Community, personal safety social network MyHero powers up
By A. Asohan January 20, 2015
- Android version officially launched, iOS version out in February
- To be spun off, looking to develop technologies for ‘smarter communities’
MALAYSIAN mobile social network MyHero is looking to power up, having just moved its Android app from beta to an official launch and with an iOS version slated for a mid-February release, while the team behind it is looking to spin off into a separate company and go regional.
MyHero started life as a project under Dino Media Asia, operated by Webvance Sdn Bhd, a venture established in 2012 to develop digital media platforms and incubate new tech-based startups.
According to cofounder Chan Wei Chi, the MyHero team currently comprises 12 people, and it seeks to go beyond its community and personal safety focus in the future.
“We do have plans to spin it off as a separate company in due time, and to focus on developing technology for creating smarter cities and communities,” he told Digital News Asia (DNA) via email.
“The team does have intentions of scaling beyond Malaysia, but our focus currently is to establish a strong local presence before moving outwards,” he added.
MyHero, not to be confused with Singapore’s MyHero Limited which developed the mobile stock market simulation app TradeHero, describes itself as a community-oriented social networking platform.
Its features allow users to report and share incidents such as crime, traffic, disasters or accidents within the vicinity to alert other users within the area.
The app launched after the MyHero team secured RM500,000 (approximately US$140,000) seed capital from a private investor.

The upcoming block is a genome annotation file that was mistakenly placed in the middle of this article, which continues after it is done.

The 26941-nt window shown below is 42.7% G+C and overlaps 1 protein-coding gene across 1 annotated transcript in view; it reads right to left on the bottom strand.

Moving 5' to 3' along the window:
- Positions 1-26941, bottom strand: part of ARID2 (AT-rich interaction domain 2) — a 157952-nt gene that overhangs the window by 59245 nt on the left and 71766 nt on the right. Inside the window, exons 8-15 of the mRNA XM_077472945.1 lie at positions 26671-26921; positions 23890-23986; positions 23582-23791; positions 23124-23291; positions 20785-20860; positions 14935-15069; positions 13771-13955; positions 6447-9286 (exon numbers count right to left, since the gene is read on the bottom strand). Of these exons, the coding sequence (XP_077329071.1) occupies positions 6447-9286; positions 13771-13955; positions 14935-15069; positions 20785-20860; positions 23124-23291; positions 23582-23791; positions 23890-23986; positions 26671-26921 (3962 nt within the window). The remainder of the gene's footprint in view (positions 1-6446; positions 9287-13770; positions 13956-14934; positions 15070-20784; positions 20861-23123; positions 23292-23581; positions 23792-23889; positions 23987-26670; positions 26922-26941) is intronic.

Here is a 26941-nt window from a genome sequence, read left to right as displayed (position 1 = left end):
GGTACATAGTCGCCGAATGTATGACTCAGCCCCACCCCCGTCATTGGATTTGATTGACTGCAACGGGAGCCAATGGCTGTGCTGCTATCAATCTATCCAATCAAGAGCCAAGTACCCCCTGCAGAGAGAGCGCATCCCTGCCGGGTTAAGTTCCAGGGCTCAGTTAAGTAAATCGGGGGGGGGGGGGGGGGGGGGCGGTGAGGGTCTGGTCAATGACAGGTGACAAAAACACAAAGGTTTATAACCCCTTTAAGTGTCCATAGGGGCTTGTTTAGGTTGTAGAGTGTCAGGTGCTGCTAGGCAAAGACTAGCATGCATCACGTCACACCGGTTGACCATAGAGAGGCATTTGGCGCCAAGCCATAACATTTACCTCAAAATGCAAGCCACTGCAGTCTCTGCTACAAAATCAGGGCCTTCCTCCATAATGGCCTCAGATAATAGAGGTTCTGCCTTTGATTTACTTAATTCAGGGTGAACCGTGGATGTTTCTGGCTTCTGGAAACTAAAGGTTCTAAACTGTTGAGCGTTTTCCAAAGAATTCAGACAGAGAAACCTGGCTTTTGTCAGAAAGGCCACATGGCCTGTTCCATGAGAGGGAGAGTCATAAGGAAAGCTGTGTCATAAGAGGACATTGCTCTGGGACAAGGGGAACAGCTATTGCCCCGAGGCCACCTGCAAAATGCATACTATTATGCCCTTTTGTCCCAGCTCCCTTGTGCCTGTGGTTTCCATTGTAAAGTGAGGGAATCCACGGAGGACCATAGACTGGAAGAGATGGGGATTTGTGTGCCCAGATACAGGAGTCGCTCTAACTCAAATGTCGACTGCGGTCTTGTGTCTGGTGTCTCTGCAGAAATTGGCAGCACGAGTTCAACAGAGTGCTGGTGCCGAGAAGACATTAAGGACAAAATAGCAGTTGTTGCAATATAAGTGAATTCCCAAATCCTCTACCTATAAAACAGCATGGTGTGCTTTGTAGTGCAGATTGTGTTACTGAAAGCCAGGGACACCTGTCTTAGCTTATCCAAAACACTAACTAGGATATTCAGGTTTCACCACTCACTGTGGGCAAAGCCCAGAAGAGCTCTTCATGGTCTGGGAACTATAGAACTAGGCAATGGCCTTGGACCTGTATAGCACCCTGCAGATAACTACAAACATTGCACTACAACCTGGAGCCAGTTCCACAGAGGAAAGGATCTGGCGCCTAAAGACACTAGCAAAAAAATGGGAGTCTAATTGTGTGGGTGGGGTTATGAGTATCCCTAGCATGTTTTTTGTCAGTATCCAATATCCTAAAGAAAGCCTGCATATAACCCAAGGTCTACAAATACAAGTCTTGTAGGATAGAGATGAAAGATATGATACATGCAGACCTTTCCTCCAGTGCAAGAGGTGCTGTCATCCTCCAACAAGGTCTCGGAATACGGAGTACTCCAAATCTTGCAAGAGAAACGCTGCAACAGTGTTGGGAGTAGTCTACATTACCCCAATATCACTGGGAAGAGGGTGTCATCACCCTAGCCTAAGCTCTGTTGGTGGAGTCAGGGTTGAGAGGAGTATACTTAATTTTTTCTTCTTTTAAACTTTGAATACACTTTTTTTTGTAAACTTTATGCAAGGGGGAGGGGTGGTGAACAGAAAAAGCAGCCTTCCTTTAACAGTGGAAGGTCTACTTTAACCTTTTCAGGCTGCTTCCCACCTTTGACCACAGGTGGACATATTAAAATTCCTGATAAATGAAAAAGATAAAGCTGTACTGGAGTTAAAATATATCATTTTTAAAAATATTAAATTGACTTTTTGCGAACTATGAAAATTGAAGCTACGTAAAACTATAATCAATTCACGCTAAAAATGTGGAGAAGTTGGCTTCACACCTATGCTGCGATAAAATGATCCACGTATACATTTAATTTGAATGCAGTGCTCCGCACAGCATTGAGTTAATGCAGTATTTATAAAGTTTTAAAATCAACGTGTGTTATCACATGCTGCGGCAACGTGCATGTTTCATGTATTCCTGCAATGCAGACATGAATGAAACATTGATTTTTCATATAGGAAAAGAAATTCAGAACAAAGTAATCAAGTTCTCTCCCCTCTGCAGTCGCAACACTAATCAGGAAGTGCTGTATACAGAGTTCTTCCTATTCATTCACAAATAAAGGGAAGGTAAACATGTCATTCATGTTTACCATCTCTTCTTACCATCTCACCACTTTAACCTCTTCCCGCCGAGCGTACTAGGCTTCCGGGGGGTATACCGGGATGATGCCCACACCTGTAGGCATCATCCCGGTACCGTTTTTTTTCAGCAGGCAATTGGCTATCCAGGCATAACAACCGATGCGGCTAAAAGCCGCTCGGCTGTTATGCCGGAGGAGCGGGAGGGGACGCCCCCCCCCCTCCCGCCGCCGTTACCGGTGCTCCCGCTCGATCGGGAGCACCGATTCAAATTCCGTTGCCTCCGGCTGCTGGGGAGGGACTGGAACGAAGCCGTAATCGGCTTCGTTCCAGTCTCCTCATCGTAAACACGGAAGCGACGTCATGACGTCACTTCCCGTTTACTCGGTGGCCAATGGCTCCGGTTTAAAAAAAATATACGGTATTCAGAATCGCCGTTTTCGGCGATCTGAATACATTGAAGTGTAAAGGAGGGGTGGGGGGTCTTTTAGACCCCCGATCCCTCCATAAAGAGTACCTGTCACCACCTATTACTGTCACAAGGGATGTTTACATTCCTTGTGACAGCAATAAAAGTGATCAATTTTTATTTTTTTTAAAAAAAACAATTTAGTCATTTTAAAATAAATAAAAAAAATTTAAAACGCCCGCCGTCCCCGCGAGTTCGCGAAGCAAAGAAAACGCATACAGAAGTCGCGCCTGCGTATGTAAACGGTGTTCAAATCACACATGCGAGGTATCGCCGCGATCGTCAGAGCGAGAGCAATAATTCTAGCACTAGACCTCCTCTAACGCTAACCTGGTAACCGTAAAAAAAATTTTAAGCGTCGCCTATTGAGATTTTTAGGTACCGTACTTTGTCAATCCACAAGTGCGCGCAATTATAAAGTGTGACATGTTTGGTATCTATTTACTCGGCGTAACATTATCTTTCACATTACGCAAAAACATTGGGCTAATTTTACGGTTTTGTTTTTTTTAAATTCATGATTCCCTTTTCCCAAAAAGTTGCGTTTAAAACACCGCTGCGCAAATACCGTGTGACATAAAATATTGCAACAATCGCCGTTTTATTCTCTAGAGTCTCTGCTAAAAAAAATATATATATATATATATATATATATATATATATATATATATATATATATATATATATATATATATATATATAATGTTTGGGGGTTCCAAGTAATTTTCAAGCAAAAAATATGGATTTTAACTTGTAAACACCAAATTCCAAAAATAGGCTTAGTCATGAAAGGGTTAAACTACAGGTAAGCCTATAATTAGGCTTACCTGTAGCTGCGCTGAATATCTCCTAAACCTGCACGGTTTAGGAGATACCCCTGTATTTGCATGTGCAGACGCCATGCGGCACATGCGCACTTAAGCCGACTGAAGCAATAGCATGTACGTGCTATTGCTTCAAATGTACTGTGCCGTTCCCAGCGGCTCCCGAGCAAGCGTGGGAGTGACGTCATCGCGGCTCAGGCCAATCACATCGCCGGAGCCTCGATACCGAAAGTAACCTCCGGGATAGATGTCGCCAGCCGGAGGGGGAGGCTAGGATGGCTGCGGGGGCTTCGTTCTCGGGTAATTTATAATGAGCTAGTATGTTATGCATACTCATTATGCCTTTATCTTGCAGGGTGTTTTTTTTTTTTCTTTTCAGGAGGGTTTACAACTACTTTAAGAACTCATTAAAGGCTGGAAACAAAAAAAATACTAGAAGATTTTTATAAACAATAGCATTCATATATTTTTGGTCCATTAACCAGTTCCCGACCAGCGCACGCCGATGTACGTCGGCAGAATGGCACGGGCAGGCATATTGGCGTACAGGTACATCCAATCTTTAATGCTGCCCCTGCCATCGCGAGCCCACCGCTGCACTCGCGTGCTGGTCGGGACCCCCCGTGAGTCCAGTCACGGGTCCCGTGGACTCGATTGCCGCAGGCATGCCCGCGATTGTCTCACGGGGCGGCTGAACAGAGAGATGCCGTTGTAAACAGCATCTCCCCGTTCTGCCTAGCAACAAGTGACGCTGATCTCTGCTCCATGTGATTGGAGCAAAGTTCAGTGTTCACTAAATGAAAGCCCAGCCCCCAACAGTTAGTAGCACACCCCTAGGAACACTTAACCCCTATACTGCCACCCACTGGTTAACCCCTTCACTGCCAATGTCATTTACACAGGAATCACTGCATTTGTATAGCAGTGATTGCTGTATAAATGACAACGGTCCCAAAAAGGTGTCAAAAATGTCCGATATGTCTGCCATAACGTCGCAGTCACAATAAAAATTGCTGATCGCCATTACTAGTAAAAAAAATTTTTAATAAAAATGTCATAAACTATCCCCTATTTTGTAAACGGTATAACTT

“Moving forward, we are definitely looking for funding upon meeting projected milestones for our current phase,” said Chan.
“This additional funding will be used for talent acquisition, further research and development into hardware integration, as well as overseas expansion further down the line,” he added.
The app connects the community in an area with neighbourhood groups, workplaces, as well as welfare, security and government agencies, according to MyHero in its official statement.
When asked how many neighbourhood groups, and how many and which agencies, have come on board, Chan said, “We are in talks with community groups and the authorities, and we are planning to have an official announcement on this collaboration later this quarter.”
To encourage reliable and active community groups in the app, community leaders are screened by the MyHero team before given the permission to start a group, the company said in its official statement.
These registered community leaders will then be able to access the admin portal to moderate posted reports, post official announcements, post events and view general analytics.
Appointed community leaders will also be able to collect the particulars of residents interested in participating in the group, and the MyHero team will work hand-in-hand with community leaders to register them via physical postcards with unique verification codes, or direct verification and registration through the online platform.
iOS delay, web version